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Ellen Cline, writer
Creative communication that markets, informs, and entertains

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“I would have written a shorter letter, but I did not have the time.”

Author: ; Published: May 11, 2011; Category: Business Writing, Communications Tools, Editing and Proofing, Message Simplicity; Tags: , , , , , ; No Comments

Blaise Pascal

Often time is limited and something needs to go out now. As Blaise Pascal stated, "I would have written a shorter letter, but I did not have the time." In other words, writing fast and writing concisely are often at odds.

I do a profile each week for the Church of Beethoven. I have 140 words and maybe 15 minutes to do it.

For tweets from Working Like Dogs and National Assistance Dog Week (@WLDogs and @NADWeek) which I started doing recently, I have 140 characters and no time.

What do I get out of it? For the 140-word Church of Beethoven profiles, I interview an audience member or volunteer before or after the show. The profile appears in the weekly e-news that goes out on Wednesdays. I learn a lot of amazing things about the people, their interests, their background, and their work, so that’s fun.

For the 140-character tweets, which I actually almost always do through Facebook (trying to save time by posting once), I have to skim news items and figure out what the main point is, then make it short. So like the profiles, I learn a lot, but am always in a hurry, struggling to be efficient, accurate, yet hopefully interesting.

But what about the readers? What do they get out of it? Are these items reaching and teaching or motivating them?

Now that we have less time and space than ever, are we getting better at focusing our messages? Or just creating large quantities of short and not very meaningful messages?

There have always been limitations for marketing professionals: the ¼ page print ad, the billboard, the :15 second spot, the text link on the web page. And of course there’s editing to fit the space:  I just had to cut someone’s op-ed down from 1200 words to 600.

But do extremely short messages, like tweets, push us even further?  And do they really help us communicate effectively?

It’s not just brevity, but speed. When we have to get something out before it is no longer news, that makes it a rush. When we have to make it short, and do it fast, have we gone beyond what is possible?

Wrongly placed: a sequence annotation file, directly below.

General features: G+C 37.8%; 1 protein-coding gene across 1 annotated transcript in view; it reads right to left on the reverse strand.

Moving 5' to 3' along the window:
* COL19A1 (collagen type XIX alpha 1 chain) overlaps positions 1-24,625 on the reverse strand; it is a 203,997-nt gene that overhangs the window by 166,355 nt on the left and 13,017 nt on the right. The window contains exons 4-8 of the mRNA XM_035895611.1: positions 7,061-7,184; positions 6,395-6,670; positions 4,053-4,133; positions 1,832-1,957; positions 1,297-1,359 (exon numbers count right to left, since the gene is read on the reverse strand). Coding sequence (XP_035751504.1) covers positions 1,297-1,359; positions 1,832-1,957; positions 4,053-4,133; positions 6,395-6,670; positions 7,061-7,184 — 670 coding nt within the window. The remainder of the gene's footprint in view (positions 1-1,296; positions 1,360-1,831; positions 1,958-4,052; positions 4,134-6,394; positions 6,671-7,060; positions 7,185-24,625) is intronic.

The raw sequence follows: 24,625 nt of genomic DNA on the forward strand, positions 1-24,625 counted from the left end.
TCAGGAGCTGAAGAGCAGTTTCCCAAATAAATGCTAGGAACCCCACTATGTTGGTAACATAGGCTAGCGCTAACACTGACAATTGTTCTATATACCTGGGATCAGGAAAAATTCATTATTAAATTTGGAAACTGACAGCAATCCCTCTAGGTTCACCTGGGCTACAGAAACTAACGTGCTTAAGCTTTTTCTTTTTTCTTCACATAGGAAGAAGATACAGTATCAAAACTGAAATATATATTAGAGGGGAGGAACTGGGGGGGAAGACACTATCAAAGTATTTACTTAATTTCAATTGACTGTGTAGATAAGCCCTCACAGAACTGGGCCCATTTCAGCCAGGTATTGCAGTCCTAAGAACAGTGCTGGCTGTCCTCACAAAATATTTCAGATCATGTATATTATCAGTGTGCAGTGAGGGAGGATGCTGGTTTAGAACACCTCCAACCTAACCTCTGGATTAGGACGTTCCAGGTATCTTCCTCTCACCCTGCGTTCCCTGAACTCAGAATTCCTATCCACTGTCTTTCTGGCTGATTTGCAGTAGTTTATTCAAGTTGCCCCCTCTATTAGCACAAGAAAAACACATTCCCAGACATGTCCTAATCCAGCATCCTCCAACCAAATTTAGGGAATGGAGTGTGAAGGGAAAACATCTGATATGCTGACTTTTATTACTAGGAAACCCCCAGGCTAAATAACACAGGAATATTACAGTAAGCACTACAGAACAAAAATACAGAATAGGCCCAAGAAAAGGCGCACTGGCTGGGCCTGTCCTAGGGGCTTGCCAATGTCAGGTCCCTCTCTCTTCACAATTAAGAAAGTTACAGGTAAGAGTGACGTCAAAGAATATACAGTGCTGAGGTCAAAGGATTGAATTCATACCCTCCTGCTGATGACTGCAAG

Going back to that quote from Pascal—everyone seems to understand that writing short takes more time. But in the current zeitgeist we are expected to do both, fast and short, each and every time. Is this really working?

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Work first, play later

Author: ; Published: Jun 22, 2010; Category: Business Writing, Message Simplicity; Tags: , , ; No Comments

Marketing is not always one big party

People always think being in marketing or advertising is fun, fun, fun.

Well, not really. 

Sure there’s the creative part, but quite often people try to skip steps and get to the fun part first.  You know, they want to eat dessert before they’ve had their vegetables.  It’s human nature.  But sometimes you just have to be an adult and do the hard work.

When coming up with creative ideas, whether it’s a corporate ID, a website, an ad, a brochure, a tradeshow display, first you have to figure out what you’re trying to say–in plain English, not in some kind of cute headline.  It’s a process, not one-step instant gratification.

I sometimes call this the slogging through the mud phase.  Yes, you must get down and get dirty before all becomes clean and bright. So you sort through a lot of stuff which doesn’t seem to really make sense but as you sort, gradually it becomes clearer and clearer.  Suddenly you know where you need to go. Then you can come up with the way you’re going to get there.

This is something I learned when I did a two-year program of advertising classes focused on copywriting and creative concept.  We studied and had to practice the process over and over.  It was the same process we followed in LA at ad agencies. No coming up with the headlines and main visual, let alone writing the body copy, until you knew what the purpose of the communication was, who you were talking to and why.